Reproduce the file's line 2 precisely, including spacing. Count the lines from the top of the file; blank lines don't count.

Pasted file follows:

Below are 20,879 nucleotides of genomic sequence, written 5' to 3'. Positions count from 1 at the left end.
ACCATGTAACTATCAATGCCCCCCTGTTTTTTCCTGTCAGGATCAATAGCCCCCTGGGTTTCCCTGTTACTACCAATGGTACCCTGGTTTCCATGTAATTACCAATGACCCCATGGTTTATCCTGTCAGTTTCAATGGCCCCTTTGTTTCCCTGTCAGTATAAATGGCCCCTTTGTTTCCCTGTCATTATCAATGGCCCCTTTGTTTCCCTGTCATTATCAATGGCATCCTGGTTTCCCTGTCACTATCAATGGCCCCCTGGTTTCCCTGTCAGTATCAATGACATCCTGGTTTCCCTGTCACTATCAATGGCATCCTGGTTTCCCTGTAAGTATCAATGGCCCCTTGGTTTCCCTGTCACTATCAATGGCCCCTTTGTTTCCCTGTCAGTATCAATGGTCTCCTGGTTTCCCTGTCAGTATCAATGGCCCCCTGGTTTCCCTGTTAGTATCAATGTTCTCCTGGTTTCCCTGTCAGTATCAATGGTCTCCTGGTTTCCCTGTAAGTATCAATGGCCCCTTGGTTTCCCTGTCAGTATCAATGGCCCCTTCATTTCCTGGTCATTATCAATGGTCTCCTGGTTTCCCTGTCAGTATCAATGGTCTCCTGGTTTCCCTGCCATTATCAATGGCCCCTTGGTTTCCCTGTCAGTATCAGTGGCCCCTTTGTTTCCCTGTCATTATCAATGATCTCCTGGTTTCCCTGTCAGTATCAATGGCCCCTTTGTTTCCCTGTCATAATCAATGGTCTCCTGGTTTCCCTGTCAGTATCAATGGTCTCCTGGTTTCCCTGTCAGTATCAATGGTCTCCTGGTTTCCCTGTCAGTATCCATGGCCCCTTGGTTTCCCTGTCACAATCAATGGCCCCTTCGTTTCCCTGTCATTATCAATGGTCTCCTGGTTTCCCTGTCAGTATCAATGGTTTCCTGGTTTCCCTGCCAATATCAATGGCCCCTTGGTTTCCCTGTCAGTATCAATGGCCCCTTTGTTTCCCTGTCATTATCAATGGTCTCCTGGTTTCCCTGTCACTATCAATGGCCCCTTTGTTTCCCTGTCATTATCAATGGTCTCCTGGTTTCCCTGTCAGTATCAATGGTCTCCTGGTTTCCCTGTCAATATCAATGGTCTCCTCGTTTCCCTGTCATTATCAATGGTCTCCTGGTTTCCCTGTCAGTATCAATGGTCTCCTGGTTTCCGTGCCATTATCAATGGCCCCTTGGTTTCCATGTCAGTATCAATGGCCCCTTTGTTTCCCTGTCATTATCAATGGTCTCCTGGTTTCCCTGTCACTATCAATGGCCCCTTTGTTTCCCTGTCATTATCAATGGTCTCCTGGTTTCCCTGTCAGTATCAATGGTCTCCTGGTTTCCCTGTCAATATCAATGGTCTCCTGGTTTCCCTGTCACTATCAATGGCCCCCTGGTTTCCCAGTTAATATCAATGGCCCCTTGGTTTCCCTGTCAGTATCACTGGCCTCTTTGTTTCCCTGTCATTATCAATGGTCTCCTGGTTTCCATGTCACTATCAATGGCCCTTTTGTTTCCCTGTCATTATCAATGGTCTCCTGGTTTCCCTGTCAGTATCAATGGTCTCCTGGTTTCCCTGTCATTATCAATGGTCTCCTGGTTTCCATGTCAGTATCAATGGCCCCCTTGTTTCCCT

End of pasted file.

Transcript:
ACCATGTAACTATCAATGCCCCCCTGTTTTTTCCTGTCAGGATCAATAGCCCCCTGGGTTTCCCTGTTACTACCAATGGTACCCTGGTTTCCATGTAATTACCAATGACCCCATGGTTTATCCTGTCAGTTTCAATGGCCCCTTTGTTTCCCTGTCAGTATAAATGGCCCCTTTGTTTCCCTGTCATTATCAATGGCCCCTTTGTTTCCCTGTCATTATCAATGGCATCCTGGTTTCCCTGTCACTATCAATGGCCCCCTGGTTTCCCTGTCAGTATCAATGACATCCTGGTTTCCCTGTCACTATCAATGGCATCCTGGTTTCCCTGTAAGTATCAATGGCCCCTTGGTTTCCCTGTCACTATCAATGGCCCCTTTGTTTCCCTGTCAGTATCAATGGTCTCCTGGTTTCCCTGTCAGTATCAATGGCCCCCTGGTTTCCCTGTTAGTATCAATGTTCTCCTGGTTTCCCTGTCAGTATCAATGGTCTCCTGGTTTCCCTGTAAGTATCAATGGCCCCTTGGTTTCCCTGTCAGTATCAATGGCCCCTTCATTTCCTGGTCATTATCAATGGTCTCCTGGTTTCCCTGTCAGTATCAATGGTCTCCTGGTTTCCCTGCCATTATCAATGGCCCCTTGGTTTCCCTGTCAGTATCAGTGGCCCCTTTGTTTCCCTGTCATTATCAATGATCTCCTGGTTTCCCTGTCAGTATCAATGGCCCCTTTGTTTCCCTGTCATAATCAATGGTCTCCTGGTTTCCCTGTCAGTATCAATGGTCTCCTGGTTTCCCTGTCAGTATCAATGGTCTCCTGGTTTCCCTGTCAGTATCCATGGCCCCTTGGTTTCCCTGTCACAATCAATGGCCCCTTCGTTTCCCTGTCATTATCAATGGTCTCCTGGTTTCCCTGTCAGTATCAATGGTTTCCTGGTTTCCCTGCCAATATCAATGGCCCCTTGGTTTCCCTGTCAGTATCAATGGCCCCTTTGTTTCCCTGTCATTATCAATGGTCTCCTGGTTTCCCTGTCACTATCAATGGCCCCTTTGTTTCCCTGTCATTATCAATGGTCTCCTGGTTTCCCTGTCAGTATCAATGGTCTCCTGGTTTCCCTGTCAATATCAATGGTCTCCTCGTTTCCCTGTCATTATCAATGGTCTCCTGGTTTCCCTGTCAGTATCAATGGTCTCCTGGTTTCCGTGCCATTATCAATGGCCCCTTGGTTTCCATGTCAGTATCAATGGCCCCTTTGTTTCCCTGTCATTATCAATGGTCTCCTGGTTTCCCTGTCACTATCAATGGCCCCTTTGTTTCCCTGTCATTATCAATGGTCTCCTGGTTTCCCTGTCAGTATCAATGGTCTCCTGGTTTCCCTGTCAATATCAATGGTCTCCTGGTTTCCCTGTCACTATCAATGGCCCCCTGGTTTCCCAGTTAATATCAATGGCCCCTTGGTTTCCCTGTCAGTATCACTGGCCTCTTTGTTTCCCTGTCATTATCAATGGTCTCCTGGTTTCCATGTCACTATCAATGGCCCTTTTGTTTCCCTGTCATTATCAATGGTCTCCTGGTTTCCCTGTCAGTATCAATGGTCTCCTGGTTTCCCTGTCATTATCAATGGTCTCCTGGTTTCCATGTCAGTATCAATGGCCCCCTTGTTTCCCT